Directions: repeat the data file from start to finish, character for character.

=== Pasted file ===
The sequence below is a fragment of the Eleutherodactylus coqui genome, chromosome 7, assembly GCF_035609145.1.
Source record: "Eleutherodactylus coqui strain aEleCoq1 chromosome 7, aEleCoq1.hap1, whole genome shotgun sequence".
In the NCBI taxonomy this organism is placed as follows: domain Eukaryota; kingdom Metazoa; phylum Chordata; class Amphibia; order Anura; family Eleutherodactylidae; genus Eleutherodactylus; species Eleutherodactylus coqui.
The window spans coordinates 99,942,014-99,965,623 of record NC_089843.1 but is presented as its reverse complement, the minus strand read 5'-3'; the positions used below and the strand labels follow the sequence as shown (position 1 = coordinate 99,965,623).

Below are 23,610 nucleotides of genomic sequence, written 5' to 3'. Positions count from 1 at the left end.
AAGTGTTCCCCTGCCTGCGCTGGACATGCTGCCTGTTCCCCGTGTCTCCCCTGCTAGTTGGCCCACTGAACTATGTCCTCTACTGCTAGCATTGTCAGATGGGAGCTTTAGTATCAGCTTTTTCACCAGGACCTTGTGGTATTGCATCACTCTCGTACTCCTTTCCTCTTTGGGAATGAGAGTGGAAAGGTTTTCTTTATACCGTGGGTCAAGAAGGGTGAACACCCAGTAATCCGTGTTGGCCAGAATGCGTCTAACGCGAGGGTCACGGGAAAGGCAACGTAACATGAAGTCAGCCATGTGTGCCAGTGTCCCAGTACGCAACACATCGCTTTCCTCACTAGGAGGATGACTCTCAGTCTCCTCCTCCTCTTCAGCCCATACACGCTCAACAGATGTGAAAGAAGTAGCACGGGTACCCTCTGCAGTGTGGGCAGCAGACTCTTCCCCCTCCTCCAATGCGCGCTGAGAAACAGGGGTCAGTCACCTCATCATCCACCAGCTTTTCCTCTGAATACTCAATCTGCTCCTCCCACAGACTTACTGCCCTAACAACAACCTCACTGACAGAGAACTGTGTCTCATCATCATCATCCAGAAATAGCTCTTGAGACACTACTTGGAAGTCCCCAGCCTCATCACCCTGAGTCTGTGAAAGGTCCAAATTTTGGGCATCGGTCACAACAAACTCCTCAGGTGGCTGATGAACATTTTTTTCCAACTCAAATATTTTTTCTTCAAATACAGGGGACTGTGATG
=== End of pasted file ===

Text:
The sequence below is a fragment of the Eleutherodactylus coqui genome, chromosome 7, assembly GCF_035609145.1.
Source record: "Eleutherodactylus coqui strain aEleCoq1 chromosome 7, aEleCoq1.hap1, whole genome shotgun sequence".
In the NCBI taxonomy this organism is placed as follows: domain Eukaryota; kingdom Metazoa; phylum Chordata; class Amphibia; order Anura; family Eleutherodactylidae; genus Eleutherodactylus; species Eleutherodactylus coqui.
The window spans coordinates 99,942,014-99,965,623 of record NC_089843.1 but is presented as its reverse complement, the minus strand read 5'-3'; the positions used below and the strand labels follow the sequence as shown (position 1 = coordinate 99,965,623).

Below are 23,610 nucleotides of genomic sequence, written 5' to 3'. Positions count from 1 at the left end.
AAGTGTTCCCCTGCCTGCGCTGGACATGCTGCCTGTTCCCCGTGTCTCCCCTGCTAGTTGGCCCACTGAACTATGTCCTCTACTGCTAGCATTGTCAGATGGGAGCTTTAGTATCAGCTTTTTCACCAGGACCTTGTGGTATTGCATCACTCTCGTACTCCTTTCCTCTTTGGGAATGAGAGTGGAAAGGTTTTCTTTATACCGTGGGTCAAGAAGGGTGAACACCCAGTAATCCGTGTTGGCCAGAATGCGTCTAACGCGAGGGTCACGGGAAAGGCAACGTAACATGAAGTCAGCCATGTGTGCCAGTGTCCCAGTACGCAACACATCGCTTTCCTCACTAGGAGGATGACTCTCAGTCTCCTCCTCCTCTTCAGCCCATACACGCTCAACAGATGTGAAAGAAGTAGCACGGGTACCCTCTGCAGTGTGGGCAGCAGACTCTTCCCCCTCCTCCAATGCGCGCTGAGAAACAGGGGTCAGTCACCTCATCATCCACCAGCTTTTCCTCTGAATACTCAATCTGCTCCTCCCACAGACTTACTGCCCTAACAACAACCTCACTGACAGAGAACTGTGTCTCATCATCATCATCCAGAAATAGCTCTTGAGACACTACTTGGAAGTCCCCAGCCTCATCACCCTGAGTCTGTGAAAGGTCCAAATTTTGGGCATCGGTCACAACAAACTCCTCAGGTGGCTGATGAACATTTTTTTCCAACTCAAATATTTTTTCTTCAAATACAGGGGACTGTGATG